I’ve always been a careful person. In college when I lived off-campus my last two years, I always left twenty minutes before a class even though I lived less than five miles away. Just in case a train blocked traffic or a parking spot proved elusive or the vending machine needed a visit (I’m a sucker for Peanut M&M’s. Don’t judge.) I carry the scissors with the point downward and safely within my grasp. And I always use my blinkers.
Since writing my last post, I’ve been thinking a lot about what it means to be brave, to be dangerous for God. Certainly, I’m not handing my three-year-old my Wüsthof knife and letting her start to chop anytime soon, but I also don’t want to pack her away in bubble wrap. How do parents walk that tight-rope? How do we teach our kids to be wise and vigilant, knowing the enemy comes to steal, kill and destroy? But at the same time, how do we empower them with boldness and courage?
I’ve been studying Isaiah in my priority time, a favorite for me because the words soar off the page, powerful yet full of grace. This morning I came to focus on Isaiah 7:4. In this chapter, Ahaz is the king of Judah and he and the house of David have just been told that their enemies are now forming alliances. These enemies had already defeated Ahaz individually and now they were collaborating. When they heard the news, Ahaz and his people were afraid. Isaiah says they were “shaken as the trees of the forest are shaken by the wind.” (And maybe a little like my man with this polar bear.) But the Lord had a message for Ahaz, and in verse four, the Lord told Isaiah and his son to go to Ahaz and tell him, “Be careful, keep calm and don’t be afraid.”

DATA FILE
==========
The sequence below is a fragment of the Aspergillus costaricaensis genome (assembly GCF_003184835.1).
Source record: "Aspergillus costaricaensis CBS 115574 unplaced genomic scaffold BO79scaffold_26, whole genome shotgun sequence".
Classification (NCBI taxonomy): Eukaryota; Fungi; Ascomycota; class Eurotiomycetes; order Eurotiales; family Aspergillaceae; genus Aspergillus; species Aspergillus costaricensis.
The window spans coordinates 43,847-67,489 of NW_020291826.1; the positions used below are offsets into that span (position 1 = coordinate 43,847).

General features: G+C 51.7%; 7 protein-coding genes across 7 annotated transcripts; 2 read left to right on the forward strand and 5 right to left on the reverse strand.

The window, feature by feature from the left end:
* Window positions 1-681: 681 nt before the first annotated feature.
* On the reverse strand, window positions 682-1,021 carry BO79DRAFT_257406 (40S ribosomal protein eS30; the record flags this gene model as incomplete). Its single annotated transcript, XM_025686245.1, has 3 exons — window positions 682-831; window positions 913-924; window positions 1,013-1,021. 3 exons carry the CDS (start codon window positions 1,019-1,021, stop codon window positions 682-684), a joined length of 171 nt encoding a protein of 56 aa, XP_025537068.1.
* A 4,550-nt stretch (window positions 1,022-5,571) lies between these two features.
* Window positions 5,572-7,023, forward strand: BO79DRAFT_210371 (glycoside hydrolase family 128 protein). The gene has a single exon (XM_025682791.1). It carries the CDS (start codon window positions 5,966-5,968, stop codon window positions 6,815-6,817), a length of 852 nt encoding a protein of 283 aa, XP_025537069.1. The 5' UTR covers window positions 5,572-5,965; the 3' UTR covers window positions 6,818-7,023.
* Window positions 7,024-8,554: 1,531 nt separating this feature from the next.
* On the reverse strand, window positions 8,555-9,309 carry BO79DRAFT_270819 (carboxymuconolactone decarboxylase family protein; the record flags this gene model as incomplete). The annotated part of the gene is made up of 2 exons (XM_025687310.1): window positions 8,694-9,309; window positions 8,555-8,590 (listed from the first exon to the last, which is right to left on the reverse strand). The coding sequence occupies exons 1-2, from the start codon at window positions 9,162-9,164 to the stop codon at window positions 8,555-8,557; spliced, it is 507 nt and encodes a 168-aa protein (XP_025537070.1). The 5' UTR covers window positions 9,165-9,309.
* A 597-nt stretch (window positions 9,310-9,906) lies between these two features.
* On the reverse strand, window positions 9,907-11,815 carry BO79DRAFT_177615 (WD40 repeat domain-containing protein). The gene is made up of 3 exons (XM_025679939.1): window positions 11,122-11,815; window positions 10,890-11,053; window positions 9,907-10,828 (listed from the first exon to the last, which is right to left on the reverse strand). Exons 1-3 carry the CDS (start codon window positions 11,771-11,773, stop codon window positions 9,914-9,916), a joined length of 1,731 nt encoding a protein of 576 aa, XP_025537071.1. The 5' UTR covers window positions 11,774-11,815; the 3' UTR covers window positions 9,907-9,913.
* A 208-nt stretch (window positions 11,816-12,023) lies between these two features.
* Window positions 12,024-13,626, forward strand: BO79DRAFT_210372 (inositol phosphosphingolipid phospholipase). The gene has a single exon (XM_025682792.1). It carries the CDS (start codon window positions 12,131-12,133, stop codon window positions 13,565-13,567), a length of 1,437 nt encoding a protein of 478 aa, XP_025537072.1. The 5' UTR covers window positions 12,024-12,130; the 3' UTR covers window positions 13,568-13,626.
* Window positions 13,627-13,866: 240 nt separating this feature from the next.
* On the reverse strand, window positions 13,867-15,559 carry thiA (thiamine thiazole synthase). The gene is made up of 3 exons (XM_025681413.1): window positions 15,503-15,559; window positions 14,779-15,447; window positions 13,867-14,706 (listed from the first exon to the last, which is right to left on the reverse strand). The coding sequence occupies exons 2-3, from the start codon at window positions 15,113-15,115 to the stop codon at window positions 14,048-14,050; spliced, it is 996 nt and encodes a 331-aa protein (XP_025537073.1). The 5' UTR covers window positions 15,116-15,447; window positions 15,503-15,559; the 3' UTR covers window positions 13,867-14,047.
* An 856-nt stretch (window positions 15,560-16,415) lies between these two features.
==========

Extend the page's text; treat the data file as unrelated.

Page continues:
Be careful. Keep calm. And don’t be afraid. In the same command God told them to be careful and don’t be afraid. This leads me to believe that the two qualities aren’t mutually exclusive. We can be brave and careful. We can be brave without being careless. We can be suited up in armor but not timid. We can be wise but not lazy. We can be prudent but not selfish.
In our kitchen hangs a shadow box with two medals given to Matt’s late grandfather for his service in WWII. When Papaw went to battle, he went with training and equipment. He was brave certainly, but he was also careful.
I have to teach my girls to be both brave and careful. To clothe themselves in God’s armor but to always remember that armor is useless on its own. It is the courage of the heart inside that gives the armor a purpose.
Be careful. Keep calm. And don’t be afraid. But maybe watch out for polar bears.